The “On-Demandification” of Popular Culture

What does the “on-demandification” of popular culture mean to marketers?

My 18-month-old daughter is the epitome of the phenomenon. If I were to ask her if she wants any juice, she would nod her head vigorously and scream for all of the 12 seconds it takes me to get a cup and pour it for her. Bottom line: She wants what she wants, when she wants it. Digital age consumers are no different.

Two parallel media contribute to on-demand culture. On one hand, the Internet universe is experiencing huge increases in broadband penetration. Broadband is growing faster than expected, as described in Jupiter Research‘s (a unit of this site’s parent corporation) “The DSL Market Opportunity: Closing the Gap with Cable Modem Providers.”

The report indicates broadband penetration surged more than 25 percent in 2003 to 21.5 million, or about one-fifth of all households. Naturally, this increase has led to a proliferation of video content (ESPN Motion, MSN Video, etc.) and video advertising (Unicast’s Video Commercial). Online consumers are learning quickly they can find on-demand video whenever they want, if they just know where to look.

Simultaneously, broadcast has its own relevant phenomena. There’s a rapid rise in digital cable households (41 million in 2003, increasing to 69 million by 2008, according to Jupiter) and an equally impressive increase in VOD households. According to Bear Stearns, 14.5 million households has VOD at the end of 2003. By the end of next year, this is expected to swell to 24.6 million. Though not technically VOD, one could argue the proliferation of PVRs (TiVo and others) is a testament to consumer desire to exert complete control over TV viewing.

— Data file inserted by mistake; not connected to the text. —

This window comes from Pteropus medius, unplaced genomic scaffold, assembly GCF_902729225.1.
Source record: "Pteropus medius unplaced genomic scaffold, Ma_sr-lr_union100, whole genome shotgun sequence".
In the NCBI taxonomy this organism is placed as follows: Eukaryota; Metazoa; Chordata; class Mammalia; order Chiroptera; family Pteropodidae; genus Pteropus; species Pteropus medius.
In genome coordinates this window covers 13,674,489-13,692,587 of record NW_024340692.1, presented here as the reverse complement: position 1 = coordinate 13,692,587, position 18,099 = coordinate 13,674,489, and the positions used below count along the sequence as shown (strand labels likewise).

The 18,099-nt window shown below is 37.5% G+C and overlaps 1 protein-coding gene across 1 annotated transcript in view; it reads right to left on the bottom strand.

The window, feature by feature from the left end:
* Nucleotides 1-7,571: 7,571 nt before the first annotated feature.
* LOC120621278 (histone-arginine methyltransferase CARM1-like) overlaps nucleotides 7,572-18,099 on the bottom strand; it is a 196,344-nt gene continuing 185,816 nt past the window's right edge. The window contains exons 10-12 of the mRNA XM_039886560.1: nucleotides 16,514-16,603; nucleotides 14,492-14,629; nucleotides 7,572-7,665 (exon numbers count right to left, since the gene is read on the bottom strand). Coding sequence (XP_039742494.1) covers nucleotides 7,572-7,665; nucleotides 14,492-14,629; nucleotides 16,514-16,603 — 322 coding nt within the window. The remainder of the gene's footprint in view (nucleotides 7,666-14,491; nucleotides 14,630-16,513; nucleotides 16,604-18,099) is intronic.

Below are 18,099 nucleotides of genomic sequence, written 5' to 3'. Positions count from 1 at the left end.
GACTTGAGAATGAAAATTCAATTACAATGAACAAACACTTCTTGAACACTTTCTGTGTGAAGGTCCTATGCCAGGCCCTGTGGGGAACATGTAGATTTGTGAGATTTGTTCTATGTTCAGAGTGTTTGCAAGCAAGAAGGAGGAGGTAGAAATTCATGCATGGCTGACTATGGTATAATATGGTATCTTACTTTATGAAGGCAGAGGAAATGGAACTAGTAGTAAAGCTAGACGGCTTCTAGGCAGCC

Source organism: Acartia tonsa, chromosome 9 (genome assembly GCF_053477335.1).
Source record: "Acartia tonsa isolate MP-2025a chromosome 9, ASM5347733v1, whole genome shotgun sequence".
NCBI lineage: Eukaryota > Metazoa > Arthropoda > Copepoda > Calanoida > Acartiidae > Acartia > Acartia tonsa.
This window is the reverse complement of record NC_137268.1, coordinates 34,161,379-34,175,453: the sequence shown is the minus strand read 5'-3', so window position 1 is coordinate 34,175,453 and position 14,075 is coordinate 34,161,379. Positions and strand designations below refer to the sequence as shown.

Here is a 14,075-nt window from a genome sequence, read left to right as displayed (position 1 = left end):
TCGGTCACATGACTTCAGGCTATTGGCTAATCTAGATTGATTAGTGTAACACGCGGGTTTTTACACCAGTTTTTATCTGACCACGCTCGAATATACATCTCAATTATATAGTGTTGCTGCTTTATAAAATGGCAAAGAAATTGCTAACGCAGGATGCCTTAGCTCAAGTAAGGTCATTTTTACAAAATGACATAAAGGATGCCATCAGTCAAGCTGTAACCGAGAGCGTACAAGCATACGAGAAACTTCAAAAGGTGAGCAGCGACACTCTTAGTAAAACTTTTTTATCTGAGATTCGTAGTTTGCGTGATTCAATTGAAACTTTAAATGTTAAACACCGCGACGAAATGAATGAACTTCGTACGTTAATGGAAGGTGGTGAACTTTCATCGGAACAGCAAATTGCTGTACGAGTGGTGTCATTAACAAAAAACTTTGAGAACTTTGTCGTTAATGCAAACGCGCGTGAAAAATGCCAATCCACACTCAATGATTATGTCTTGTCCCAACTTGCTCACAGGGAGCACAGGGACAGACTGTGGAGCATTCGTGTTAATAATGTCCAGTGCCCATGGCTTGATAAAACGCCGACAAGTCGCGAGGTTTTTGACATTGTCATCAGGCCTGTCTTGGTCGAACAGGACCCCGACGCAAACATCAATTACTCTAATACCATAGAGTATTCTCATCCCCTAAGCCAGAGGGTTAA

All in all, the world is swiftly moving from linear information and entertainment to nonlinear, or on-demand, media consumption. What does this mean for marketers?

On the surface, it doesn’t seem good. If consumers are in greater control of their viewing, we have to rethink some fundamentals driving “connection strategies” with them. For starters:

  • Think about testing addressable advertising. One could argue in an on-demand world, consumers are more willing to accept (and even enjoy) advertising if it’s truly relevant to them. There are a number of opportunities to test this online and on TV. So start testing!

  • Think what content your business owns or could license that may be of value to your customers. Do you have content that’s valuable or entertaining? Is it so outlandish to think the future will feature channel 721, “The (insert your brand here) Channel”? This is possible to execute now, either in Web-based or TV media. Get going!
  • Own the gateways to the on-demand world. As we’ve seen with the Internet, there’s tremendous value in the companies that help us navigate and organize the wealth of online data and information (think search). These same gateways will exist in the non-Internet world. Now’s the time to predict who the winners in that space will be. I have my guesses; do you?

For media consumers, the future looks bright indeed. As marketers to those consumers, we must keep our eyes open and be prepared for the day when consumers are in complete control over the what, where, how, and when they consume content and advertising.

It’s not that far off, I assure you.

Credibility Follow-Up

Thanks for your thought-provoking feedback to my last column. It’s refreshing to hear differing points of view. To recap, we looked at the importance of maintaining credibility with peers and clients when recommending digital media as part of the overall marketing mix. As we’re always pushing for more money (and thus risking losing credibility), I asked for instances in which digital marketing doesn’t make sense.

Many believe for the following, digital marketing should play a minor (if not nonexistent) role: high-end beauty/luxury goods; legal counseling services; Costco-type goods (batteries, tires, gasoline, toilet paper, etc.); social service programs or any products/services targeting sub-$30,000 household income; and highly niched markets, including B2B sectors such as manufacturing, textiles, and chemicals.

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